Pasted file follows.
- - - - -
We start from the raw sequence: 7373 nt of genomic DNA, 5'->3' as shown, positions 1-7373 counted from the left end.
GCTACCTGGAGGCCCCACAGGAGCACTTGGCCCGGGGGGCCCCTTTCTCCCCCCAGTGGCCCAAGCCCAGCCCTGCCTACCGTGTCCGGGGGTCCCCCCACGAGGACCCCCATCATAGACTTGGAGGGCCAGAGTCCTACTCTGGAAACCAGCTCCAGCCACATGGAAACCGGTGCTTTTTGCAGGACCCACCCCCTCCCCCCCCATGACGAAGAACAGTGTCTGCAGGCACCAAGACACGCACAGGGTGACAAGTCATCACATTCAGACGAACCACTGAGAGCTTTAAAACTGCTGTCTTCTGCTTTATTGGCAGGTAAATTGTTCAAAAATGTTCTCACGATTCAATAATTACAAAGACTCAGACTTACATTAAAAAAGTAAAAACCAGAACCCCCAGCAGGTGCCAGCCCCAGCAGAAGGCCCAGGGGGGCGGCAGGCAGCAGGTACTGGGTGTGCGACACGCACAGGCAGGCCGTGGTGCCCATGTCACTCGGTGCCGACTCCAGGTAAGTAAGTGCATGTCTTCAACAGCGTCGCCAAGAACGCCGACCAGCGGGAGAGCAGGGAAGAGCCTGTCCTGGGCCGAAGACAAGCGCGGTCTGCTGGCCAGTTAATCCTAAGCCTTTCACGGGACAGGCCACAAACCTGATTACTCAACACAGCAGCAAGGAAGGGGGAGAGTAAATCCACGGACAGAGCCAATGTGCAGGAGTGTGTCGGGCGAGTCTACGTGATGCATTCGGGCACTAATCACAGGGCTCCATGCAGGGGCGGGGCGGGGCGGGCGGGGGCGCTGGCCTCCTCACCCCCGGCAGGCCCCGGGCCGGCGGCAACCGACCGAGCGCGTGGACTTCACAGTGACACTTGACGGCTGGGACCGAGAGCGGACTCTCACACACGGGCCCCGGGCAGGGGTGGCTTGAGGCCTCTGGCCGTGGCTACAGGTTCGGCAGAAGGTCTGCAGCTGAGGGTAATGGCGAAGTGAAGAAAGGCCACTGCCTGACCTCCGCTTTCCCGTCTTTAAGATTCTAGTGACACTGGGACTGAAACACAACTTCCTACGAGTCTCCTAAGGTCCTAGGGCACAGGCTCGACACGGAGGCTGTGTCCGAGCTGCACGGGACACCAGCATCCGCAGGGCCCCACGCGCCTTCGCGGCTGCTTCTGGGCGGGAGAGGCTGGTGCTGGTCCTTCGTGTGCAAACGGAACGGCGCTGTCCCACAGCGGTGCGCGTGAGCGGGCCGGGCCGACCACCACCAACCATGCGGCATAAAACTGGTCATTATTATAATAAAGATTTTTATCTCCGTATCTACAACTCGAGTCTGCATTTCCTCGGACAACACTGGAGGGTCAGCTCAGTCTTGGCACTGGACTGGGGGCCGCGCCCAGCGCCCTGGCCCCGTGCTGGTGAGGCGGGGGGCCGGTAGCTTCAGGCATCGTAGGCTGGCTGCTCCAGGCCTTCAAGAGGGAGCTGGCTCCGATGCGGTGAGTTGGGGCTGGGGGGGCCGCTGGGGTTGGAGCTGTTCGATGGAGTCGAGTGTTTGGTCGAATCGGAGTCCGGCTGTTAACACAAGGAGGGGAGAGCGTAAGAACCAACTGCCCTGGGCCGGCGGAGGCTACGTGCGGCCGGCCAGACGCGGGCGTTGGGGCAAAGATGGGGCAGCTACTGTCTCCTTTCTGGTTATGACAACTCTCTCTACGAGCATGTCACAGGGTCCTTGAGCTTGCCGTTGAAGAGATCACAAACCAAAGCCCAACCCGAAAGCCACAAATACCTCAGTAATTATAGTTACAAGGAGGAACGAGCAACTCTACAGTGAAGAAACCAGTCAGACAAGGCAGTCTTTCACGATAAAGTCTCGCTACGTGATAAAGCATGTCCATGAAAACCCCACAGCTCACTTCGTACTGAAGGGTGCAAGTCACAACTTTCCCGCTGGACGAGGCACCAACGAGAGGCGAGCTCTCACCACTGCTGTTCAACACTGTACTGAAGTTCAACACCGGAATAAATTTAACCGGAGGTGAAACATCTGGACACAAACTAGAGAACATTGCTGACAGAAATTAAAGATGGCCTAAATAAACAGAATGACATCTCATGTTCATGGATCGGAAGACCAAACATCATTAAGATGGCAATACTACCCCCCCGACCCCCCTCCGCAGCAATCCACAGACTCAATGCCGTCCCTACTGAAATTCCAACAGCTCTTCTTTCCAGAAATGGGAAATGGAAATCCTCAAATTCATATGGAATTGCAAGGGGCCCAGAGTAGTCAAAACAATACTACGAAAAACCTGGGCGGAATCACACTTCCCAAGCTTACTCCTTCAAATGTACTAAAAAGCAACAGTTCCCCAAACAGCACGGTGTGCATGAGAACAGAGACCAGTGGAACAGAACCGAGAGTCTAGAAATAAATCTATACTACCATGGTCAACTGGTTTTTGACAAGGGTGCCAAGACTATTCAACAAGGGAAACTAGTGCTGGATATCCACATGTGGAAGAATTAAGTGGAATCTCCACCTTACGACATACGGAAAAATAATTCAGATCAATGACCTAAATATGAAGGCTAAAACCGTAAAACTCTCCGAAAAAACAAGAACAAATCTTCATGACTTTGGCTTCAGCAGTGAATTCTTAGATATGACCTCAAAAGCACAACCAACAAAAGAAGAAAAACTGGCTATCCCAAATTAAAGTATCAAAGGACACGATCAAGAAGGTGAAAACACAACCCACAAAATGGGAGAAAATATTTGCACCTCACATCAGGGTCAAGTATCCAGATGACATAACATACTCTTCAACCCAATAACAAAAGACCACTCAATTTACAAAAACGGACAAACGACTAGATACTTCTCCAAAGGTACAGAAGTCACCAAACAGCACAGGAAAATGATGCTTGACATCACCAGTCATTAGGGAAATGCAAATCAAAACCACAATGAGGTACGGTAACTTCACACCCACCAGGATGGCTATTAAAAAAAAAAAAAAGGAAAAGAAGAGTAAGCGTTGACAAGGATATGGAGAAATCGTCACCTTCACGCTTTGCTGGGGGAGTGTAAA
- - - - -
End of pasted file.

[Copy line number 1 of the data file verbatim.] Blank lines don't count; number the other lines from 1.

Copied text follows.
We start from the raw sequence: 7373 nt of genomic DNA, 5'->3' as shown, positions 1-7373 counted from the left end.